Ask a Beaumont Doctor: Signs of Suicide, What You Can Do to Help

Dr. Barbara Herzig Belkin, Assistant Professor at Oakland University William Beaumont School of Medicine, answers questions about suicide.

Royal Oak City Commissioners want to break down the stigma attached to suicide and help prevent future deaths. 

After two people committed suicide and a third person attempted suicide at Target Sports in the past five months, commissioners directed staff to work with community partners, such as Beaumont Hospital and Common Ground, to move forward with education and suicide prevention programs.

"I ask that we do something—that we act, but that we also talk," said Commissioner Peggy Goodwin, during the commission's meeting last week.

In the spirit of beginning a community dialogue, Patch asked Dr. Barbara Herzig Belkin, Assistant Professor at Oakland University William Beaumont School of Medicine, about suicide.

Patch: Can you share statistics? Is suicide on the rise in the U.S.? Is teen suicide on the rise?

Belkin: Suicide is the third leading causes of death in young people, accounting for 13 percent of all deaths among 10-24 year olds. Not only are suicide attempts up among teens but thoughts of suicide are also on the rise. Sadly, it is often not talked about.

Everybody experiences, at some point in their life, anxiety, sadness, and despair. They are normal reactions to loss, rejection, or disappointment. There are some people however, who experience much more extreme reactions that make them feel that all hope is gone and suicide is the only solution.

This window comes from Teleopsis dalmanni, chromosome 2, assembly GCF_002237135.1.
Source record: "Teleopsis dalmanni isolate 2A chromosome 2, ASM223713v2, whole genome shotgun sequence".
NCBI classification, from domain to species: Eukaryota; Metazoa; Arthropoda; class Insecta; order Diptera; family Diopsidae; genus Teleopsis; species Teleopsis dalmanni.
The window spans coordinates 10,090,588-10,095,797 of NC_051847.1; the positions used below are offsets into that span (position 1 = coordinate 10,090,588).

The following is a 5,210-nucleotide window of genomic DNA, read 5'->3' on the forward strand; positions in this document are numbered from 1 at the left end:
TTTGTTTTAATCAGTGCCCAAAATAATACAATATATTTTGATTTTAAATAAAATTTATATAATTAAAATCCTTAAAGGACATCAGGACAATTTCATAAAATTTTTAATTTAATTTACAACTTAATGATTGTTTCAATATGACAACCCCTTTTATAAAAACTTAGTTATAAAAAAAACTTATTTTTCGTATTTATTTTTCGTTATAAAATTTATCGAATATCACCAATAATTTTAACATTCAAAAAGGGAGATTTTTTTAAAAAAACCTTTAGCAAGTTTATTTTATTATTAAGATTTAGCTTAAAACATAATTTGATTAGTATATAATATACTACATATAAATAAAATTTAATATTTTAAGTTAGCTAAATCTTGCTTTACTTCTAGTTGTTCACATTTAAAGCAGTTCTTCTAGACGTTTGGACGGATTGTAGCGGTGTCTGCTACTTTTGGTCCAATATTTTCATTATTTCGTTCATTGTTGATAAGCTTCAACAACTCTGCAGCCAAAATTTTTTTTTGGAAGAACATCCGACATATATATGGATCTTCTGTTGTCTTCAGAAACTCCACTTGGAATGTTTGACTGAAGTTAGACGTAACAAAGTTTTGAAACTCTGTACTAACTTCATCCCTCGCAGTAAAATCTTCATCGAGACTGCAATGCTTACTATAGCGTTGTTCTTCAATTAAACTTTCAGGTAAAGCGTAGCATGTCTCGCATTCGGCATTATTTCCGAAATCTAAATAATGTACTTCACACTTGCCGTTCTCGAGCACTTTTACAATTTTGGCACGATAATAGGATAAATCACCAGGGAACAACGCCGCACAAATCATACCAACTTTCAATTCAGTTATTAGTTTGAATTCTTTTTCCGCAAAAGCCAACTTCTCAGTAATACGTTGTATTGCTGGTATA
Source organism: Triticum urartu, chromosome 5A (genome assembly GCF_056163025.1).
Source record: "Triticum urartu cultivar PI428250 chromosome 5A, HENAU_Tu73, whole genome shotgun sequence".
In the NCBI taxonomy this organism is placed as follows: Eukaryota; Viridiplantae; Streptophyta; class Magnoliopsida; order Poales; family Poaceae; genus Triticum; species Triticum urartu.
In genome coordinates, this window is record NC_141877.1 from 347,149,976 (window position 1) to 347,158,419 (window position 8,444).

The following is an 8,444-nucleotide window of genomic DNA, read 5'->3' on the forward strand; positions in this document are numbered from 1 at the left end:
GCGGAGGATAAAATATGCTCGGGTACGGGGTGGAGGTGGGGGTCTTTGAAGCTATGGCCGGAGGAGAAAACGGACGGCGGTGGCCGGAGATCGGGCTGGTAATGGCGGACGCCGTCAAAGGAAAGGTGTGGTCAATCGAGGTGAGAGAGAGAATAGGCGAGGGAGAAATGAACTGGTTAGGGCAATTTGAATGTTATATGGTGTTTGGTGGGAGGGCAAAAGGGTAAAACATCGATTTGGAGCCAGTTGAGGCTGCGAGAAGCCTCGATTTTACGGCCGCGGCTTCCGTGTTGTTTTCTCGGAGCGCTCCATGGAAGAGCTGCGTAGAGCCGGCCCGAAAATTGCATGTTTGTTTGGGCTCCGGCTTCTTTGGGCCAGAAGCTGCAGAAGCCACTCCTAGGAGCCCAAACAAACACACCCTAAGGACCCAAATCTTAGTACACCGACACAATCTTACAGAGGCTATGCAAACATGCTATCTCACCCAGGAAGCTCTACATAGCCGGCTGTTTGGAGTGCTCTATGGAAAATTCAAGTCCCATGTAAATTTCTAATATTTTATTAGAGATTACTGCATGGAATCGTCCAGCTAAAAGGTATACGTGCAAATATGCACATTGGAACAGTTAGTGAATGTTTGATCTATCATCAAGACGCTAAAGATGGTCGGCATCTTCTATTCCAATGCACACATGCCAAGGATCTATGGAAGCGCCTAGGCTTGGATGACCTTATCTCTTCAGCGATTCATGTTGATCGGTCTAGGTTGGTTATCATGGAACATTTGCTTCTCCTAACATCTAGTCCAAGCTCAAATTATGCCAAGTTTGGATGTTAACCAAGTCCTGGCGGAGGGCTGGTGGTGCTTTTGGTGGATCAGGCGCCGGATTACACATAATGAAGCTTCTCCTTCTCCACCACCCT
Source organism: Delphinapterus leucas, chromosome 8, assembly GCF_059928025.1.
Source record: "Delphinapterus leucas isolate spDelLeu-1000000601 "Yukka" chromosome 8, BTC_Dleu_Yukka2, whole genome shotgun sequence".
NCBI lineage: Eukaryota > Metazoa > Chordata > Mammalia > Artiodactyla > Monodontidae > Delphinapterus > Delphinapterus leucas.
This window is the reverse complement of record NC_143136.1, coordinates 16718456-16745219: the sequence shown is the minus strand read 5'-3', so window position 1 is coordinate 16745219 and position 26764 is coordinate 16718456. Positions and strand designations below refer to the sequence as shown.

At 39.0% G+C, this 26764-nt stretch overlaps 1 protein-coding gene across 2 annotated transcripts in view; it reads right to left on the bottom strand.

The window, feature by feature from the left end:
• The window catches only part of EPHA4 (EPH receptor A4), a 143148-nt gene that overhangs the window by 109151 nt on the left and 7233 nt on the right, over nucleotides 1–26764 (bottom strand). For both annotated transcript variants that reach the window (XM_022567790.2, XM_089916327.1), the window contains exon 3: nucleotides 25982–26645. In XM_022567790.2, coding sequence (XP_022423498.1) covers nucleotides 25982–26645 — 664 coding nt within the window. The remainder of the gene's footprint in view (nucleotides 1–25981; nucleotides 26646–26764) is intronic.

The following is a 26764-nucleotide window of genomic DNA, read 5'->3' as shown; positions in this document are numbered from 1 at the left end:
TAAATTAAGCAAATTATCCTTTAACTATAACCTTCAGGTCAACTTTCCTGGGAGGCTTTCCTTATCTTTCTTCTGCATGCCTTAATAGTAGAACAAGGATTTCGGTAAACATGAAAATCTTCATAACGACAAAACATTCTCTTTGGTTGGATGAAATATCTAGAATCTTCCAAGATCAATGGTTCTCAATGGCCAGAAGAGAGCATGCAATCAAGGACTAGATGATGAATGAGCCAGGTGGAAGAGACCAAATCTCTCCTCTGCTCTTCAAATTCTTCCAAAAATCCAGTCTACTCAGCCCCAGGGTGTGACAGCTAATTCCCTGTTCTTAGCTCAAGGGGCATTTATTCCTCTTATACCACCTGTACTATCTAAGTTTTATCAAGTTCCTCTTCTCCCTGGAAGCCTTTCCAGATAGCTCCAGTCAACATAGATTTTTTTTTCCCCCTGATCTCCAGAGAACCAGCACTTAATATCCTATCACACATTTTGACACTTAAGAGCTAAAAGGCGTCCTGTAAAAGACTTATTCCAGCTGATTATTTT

Many people, especially young people, have thoughts of suicide and these thoughts can lead to an actual attempt. Studies show that for every 25 attempts one is completed.

Patch: What are the warning signs to look for?

Belkin: Tragically, many warning signs of suicide go unrecognized.

Warning signs can include aggressive or disruptive behavior, substance abuse, and depression. Another important risk is access to firearms. 

One way to help someone is to recognize suicidal behaviors such as expressing thoughts of death and a desire to leave this life. Also, changes in normal habits such as eating and sleeping patterns as well as spending time with friends.

Evidence of substance abuse is another warning sign, along with dramatic mood swings and lack of interest in schoolwork and extracurricular activities.

Patch: Are there risk factors? For example, if you had a relative that committed suicide, are you more at risk?

Belkin: Risk factors include:

  • Family history of suicide, mental disorders, and/or substance abuse
  • Also, substance abuse, physical/sexual abuse or violence
  • Mental emotional or physical disorders

They can be difficult to deal with and stressful which can trigger suicidal thoughts.

Patch: How can you help someone with suicidal thoughts?

Belkin: The most important aspect is suicide prevention is support, letting the other person know that they are loved and you are willing to help that person find hope again.

Communicate openly and freely. Make it clear that you care. Stress that you are willing to listen. If you find that your friend/loved one is contemplating suicide and the threat is immediate take them to seek professional help at once, the Emergency Center at Beaumont Hospital or call  NAMI National Alliance for the Mentally Ill Help Line 1-800-950-NAMI (6264) who can help connect you with local resources.

Studies show that over half of suicide victims sought medical help within six months prior to their death. Take all threats seriously, you are not betraying someone's trust by trying to keep them alive.

Patch: How can you help yourself?

Belkin: Promise yourself not to do anything right now. Avoid alcohol and drugs. Make your home safe by removing things you could use to hurt yourself. Get rid of pills, razors, and firearms. Have hope-people do get through this. Don't keep suicidal feelings to yourself. Get help.


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